New Generation Policing
Our partnerships with police services and Police and Crime Commissioners aims to develop mainstream policing approaches that respond to young adults’ needs (driven by experiences of poverty, trauma, and racism) and prevent them from being caught in the revolving door.
Our work is driven forward in the following trailblazers sites: Cleveland, Durham, Humberside, Leicestershire, North Yorkshire, South Yorkshire, and West Midlands.
Working with young adults
We are working with young adults who have lived experience of the systems we are trying to change. They will be vital in guiding, co-producing and campaigning for change. For more information contact Sean Mullen.
Leadership and Practice Exchange
We are running a series of interactive and tailored events that foster peer-to-peer learning, knowledge and practice exchange among policing professionals, third sector organisations and people with lived experience. The events are designed to support OPCCs and police services to collaborate and innovate.
As part of this, we have set up a Knowledge Exchange Network with The Police Foundation which brings together police Inspectors and Chief Inspectors from across England and Wales to co-create new and better ways of policing young adults aged 18-25. Read about our first meeting in Decemeber 2020 here.
For more information contact Burcu Borysik.
We want to thank our funders, the Barrow Cadbury Trust, the Esmee Fairbairn Foundation, and the Lloyds Bank Foundation for making this happen. Thanks also to our diverse and knowledgeable steering group members: HMI Wendy Williams (HMICFRS), Chief Constable Mark Collins (Dyfed-Powys Police), Chief Constable Andrew Rhodes (Lancashire Constabulary), Susannah Hancock (APCC), Prof. Kieran McCartan (University of West of England), Prof. Huw Williams (University of Exeter), Dr Eamonn O’Moore (Public Health England), Neena Samota (St Mary’s University), and Myron Rogers (Chair of Lankelly Chase Foundation).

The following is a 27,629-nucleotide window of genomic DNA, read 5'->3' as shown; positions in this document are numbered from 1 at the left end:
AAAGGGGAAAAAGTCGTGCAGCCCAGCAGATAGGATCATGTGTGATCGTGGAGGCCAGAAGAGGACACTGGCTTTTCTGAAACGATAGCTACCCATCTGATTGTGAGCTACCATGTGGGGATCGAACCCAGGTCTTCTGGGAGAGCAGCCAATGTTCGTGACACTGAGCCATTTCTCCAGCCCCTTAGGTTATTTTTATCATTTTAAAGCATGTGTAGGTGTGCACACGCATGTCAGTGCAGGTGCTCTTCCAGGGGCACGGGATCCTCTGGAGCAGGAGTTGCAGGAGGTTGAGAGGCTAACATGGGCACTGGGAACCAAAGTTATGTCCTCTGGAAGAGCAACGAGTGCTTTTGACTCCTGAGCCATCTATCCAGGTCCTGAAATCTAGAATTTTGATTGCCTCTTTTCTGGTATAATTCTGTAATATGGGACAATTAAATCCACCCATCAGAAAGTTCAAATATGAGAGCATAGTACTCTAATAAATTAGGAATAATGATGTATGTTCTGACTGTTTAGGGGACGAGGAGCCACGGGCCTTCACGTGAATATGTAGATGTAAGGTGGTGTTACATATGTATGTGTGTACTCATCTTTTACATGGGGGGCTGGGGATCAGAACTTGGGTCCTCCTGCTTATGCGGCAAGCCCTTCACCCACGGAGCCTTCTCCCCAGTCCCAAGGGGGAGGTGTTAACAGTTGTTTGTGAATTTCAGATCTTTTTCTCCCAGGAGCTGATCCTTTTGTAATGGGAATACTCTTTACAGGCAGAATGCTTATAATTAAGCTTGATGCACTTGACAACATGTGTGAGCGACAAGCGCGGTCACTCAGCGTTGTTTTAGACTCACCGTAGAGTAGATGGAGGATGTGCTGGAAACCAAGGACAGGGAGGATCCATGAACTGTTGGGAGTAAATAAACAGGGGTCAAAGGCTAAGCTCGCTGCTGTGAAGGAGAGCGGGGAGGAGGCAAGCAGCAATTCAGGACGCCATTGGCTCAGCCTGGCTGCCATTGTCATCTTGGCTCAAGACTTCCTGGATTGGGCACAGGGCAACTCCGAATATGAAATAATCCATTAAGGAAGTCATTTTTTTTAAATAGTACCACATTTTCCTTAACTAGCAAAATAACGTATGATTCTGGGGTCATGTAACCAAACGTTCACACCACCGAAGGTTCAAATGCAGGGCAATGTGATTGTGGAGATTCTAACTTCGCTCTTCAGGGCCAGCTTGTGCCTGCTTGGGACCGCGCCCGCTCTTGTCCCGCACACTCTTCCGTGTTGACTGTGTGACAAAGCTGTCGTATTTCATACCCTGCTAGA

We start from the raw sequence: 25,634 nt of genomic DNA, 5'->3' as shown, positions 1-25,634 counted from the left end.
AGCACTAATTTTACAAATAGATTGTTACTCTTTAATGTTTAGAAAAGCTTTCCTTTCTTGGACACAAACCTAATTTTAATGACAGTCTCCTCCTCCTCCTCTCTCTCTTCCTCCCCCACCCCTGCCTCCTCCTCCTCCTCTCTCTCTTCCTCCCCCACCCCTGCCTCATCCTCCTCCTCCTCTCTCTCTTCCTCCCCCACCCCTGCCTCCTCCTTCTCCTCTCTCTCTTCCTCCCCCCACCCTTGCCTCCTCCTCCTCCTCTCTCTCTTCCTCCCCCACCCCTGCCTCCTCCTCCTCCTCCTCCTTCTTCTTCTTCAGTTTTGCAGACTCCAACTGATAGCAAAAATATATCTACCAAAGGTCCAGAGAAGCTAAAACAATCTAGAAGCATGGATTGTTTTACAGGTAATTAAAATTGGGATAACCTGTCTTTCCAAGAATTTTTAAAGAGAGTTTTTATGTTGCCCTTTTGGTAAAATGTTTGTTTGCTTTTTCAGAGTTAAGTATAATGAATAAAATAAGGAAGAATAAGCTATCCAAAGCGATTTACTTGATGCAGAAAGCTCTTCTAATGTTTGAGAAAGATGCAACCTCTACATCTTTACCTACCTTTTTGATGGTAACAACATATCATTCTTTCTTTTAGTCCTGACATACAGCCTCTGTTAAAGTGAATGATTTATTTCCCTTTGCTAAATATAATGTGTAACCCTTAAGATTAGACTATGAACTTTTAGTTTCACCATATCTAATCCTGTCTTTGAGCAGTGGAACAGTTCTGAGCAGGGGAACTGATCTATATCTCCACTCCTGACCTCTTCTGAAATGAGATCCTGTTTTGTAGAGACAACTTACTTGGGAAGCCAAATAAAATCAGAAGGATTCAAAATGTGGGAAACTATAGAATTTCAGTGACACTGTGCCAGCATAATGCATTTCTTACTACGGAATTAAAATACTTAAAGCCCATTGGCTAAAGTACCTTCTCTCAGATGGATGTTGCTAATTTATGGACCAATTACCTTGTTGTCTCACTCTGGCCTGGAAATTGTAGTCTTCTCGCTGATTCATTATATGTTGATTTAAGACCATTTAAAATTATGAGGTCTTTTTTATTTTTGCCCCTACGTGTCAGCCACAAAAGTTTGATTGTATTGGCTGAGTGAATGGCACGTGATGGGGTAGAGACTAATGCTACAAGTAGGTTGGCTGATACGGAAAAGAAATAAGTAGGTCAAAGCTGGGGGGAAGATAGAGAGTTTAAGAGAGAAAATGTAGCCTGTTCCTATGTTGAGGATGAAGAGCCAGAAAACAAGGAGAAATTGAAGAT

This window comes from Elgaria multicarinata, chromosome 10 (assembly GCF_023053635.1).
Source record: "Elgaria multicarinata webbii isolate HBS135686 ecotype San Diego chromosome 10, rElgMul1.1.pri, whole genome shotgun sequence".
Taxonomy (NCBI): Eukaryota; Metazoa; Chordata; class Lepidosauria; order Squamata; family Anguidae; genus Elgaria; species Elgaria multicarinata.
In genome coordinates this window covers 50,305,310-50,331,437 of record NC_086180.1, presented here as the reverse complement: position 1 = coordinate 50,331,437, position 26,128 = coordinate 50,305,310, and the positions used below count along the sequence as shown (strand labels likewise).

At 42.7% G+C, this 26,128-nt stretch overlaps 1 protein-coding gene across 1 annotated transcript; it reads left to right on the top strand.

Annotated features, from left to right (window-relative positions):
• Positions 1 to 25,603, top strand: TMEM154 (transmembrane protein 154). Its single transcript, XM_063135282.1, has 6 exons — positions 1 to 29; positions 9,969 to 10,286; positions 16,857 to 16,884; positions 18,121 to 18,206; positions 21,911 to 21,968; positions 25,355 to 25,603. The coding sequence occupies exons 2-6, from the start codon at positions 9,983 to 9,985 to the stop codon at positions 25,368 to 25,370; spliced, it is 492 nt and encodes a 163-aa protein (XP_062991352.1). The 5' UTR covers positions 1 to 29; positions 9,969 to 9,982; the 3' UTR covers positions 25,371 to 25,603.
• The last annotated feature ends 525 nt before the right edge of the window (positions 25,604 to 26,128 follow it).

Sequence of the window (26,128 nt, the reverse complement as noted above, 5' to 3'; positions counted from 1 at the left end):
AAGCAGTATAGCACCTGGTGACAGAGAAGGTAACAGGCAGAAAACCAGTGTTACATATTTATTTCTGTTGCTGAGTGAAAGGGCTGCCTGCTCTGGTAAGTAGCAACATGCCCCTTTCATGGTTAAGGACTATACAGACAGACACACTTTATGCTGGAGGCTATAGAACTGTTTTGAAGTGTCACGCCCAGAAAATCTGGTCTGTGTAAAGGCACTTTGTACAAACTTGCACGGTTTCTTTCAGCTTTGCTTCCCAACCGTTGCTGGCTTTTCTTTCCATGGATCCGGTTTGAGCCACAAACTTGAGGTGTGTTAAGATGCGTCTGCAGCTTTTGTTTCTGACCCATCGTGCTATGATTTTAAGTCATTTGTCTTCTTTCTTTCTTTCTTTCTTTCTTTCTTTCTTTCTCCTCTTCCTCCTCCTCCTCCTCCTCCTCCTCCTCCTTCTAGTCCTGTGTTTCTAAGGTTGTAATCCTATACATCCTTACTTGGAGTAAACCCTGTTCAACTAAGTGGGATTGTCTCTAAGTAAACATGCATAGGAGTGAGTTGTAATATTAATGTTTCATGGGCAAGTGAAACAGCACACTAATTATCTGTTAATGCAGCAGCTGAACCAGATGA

Read about our first Knowledge Exchange Network Event held in December 2020.
Presentation from LEAD about the programme and how it works.
Revolving Doors Agency is proud to announce a strategic partnership with Public Defenders Association to promote a new approach to police-led diversion that we believe can better prevent the revolving door of crisis and crime.
Revolving Doors Agency and Public Defenders Association (the US-based penal reform charity) launches Let Everyone Advance with Dignity (LEAD), a police-led diversion approach for young adults (18-25) who are at risk of becoming trapped in the revolving door of crime and crisis.
Today, Revolving Doors publishes a review of strategies and activities led or supported by Police and Crime Commissioners (PCCs) to address the impact of trauma and poverty among people who are in, or at risk of entering, the revolving door.
We have a once in a generation opportunity to prevent the cycle of crisis and crime. Our strong coalition, led by Revolving Doors Agency and our Patron Lord Patel of Bradford, are committing to action that prevents young adults being pulled into the cycle of crime and crisis and diverting them away, into a better life.
Today, a strong coalition of Police and Crime Commissioners, police services and charities led by Revolving Doors Agency are calling on action to prevent young adults being pulled into the cycle of crime and crisis.
Our analysis of government data that shows Black young adults (18-24) are significantly more likely to be dragged into the criminal justice system for relatively low-level and non-violent offences, such as theft or minor drug offences. Rather than being given the support they need, they are swept away into our criminal justice system.